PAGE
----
Ramona, California–based importing company HPS Epicurean recently announced a partial rebranding after reacquiring the rights to the name Preiss Imports. Founded by Henry Preiss and his daughter Nicole Preiss in 2012, HPS Epicurean imports a number of artisanal spirits, wine and food brands. The spirits division will now carry the name Preiss Imports, while the umbrella company will continue to operate as HPS Epicurean.
A veteran importer for the past four decades, Henry Preiss first founded Preiss Imports in 1987. The company handled such brands as Luxardo liqueurs and cocktail cherries, Darroze Armagnac, Chinaco Tequila and Hirsch Bourbon. In 2008, it was acquired by The Griffin Group, which subsequently bought Anchor Brewers & Distillers. When Henry and Nicole launched HPS Epicurean, they couldn’t use the Preiss name. “We wanted to work with brands that were totally immersed in their work and their products—people that have heart, passion and soul in their business,” Henry says. “That’s how we got HPS. It also happens to stand for Henry Preiss Selection, but without using the Preiss name.”
Over the past few years, Preiss Imports has built up a portfolio of niche, artisanal products from around the world. The range includes a number of liqueurs, bitters, aperitifs and other esoteric items. “We focus on brands that offer something new, as well as existing companies that have never had a shot at the U.S. market,” Henry explains. “We aren’t the biggest importer, but we give every supplier a place to grow from.”
The portfolio includes Polugar ($40 to $200-plus a 750-ml. bottle), an Eastern European “bread wine” that’s described as “the father of vodka and the brother of whiskey.” It’s distilled from wheat or rye, bottled at 38.5-percent abv, and flavored with such ingredients as caraway, garlic, pepper, honey and allspice. The top-selling product by value is Marca Negra mezcal, which includes five variants ($66 to $143). Preiss Imports also offers Casa d’Aristi rum-based liqueurs ($29 to $33), made in Mexico’s Yucatán Peninsula. The line includes the 30-percent abv Kalani, flavored with fresh coconut milk; the 30-percent abv Huana, made from guanabana fruit; and the 35-percent abv XTA and 30-percent abv Xtabentún, which both use honey from local stingless bees. “Italian spirits and products have grown in the past thanks to Italian restaurants, and I believe very strongly that Mexico is going to dominate that position in the coming years,” Henry says, noting that the liqueurs lead in volume thanks to their marketability. “They make a great cocktail with Tequila or mezcal, and people end up using them a lot,” he adds.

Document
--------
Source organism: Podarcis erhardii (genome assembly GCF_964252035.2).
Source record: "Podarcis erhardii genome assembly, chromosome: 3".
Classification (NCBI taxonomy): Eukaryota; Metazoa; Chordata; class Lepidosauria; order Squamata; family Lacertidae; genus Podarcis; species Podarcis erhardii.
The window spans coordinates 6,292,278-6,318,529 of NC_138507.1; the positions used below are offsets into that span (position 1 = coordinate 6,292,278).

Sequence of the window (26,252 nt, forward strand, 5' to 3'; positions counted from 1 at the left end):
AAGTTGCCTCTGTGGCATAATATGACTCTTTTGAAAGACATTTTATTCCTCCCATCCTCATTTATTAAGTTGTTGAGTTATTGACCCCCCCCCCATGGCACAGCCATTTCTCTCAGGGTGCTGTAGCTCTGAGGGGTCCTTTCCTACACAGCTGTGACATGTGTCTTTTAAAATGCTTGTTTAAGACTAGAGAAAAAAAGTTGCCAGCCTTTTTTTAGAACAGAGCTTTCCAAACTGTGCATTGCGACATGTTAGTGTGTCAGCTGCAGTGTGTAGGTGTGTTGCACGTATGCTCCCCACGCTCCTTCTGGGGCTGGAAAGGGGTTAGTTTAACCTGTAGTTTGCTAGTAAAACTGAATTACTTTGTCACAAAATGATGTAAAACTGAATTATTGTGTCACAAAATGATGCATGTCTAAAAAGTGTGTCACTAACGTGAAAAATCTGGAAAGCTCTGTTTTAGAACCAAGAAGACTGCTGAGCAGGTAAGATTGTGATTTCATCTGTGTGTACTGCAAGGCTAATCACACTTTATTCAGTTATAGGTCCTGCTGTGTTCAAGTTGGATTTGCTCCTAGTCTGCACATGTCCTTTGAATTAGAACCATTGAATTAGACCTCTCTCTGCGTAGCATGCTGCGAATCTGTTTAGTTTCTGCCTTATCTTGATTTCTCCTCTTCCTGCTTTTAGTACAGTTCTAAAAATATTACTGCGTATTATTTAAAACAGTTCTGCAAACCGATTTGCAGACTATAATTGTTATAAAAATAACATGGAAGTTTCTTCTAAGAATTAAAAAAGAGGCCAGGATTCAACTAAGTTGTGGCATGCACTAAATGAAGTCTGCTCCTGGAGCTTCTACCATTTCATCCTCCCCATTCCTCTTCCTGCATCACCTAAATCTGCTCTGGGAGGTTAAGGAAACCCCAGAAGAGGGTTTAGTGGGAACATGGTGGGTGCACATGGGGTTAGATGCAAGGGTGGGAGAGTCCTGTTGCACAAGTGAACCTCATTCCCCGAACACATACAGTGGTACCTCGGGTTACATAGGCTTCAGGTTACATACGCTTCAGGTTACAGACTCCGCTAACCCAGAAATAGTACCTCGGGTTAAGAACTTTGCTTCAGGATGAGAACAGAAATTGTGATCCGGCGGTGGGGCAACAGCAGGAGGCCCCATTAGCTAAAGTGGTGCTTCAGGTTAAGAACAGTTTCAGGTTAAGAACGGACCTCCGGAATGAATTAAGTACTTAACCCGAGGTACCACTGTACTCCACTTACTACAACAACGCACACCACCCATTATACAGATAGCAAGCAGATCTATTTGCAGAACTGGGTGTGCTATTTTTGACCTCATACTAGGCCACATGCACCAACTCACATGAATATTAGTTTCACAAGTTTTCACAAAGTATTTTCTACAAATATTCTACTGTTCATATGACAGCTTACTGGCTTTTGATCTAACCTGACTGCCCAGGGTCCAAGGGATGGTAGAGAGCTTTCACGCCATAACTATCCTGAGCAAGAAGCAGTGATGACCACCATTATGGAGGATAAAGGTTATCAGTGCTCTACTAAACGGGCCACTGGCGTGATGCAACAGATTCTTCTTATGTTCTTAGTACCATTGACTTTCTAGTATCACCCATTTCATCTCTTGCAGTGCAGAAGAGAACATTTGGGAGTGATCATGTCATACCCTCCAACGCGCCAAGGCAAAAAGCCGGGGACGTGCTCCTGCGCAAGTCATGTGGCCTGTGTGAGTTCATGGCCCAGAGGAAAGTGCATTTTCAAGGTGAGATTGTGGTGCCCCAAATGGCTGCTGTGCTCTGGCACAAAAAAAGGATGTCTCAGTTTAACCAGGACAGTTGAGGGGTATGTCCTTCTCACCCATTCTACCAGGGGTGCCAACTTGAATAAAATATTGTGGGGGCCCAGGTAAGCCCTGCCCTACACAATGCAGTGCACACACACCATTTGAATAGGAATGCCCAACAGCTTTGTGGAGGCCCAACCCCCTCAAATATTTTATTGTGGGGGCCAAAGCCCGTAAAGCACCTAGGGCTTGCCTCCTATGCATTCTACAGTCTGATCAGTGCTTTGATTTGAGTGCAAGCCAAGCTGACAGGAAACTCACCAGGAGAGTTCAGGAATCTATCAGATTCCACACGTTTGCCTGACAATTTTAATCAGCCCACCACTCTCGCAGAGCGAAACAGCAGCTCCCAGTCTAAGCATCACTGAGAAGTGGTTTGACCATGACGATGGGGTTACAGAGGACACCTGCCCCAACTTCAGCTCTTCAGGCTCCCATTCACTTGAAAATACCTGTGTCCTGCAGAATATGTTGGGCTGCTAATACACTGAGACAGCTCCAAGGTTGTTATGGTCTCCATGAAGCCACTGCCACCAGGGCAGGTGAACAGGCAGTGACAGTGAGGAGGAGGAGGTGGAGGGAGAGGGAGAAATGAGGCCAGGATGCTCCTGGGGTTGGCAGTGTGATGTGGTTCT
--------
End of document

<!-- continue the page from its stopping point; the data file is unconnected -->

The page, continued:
The HPS Epicurean portfolio is currently available in 28 states and also features wines and select food products, such as a sal de gusano made in partnership with Marca Negra. As the company reclaims the Preiss Imports name, Henry is continuing to add new products, including By the Dutch genever ($45 a 750-ml. bottle) and Batavia arrack ($63) from Holland; Bailoni Gold Apricot liqueur and schnapps ($40 to $50) from Austria; and Ferdinand’s Saar Dry gin ($65), Saar Quince liqueur ($60), vermouth ($23.50) and Sweet Symphony bitters ($24 a 100-ml. package) from Germany. “I represent small companies, but we create brands through hard work rather than money,” Henry says. “It’s a step-by-step process to gain trust, and it’s been like that with everything we’ve ever sold.”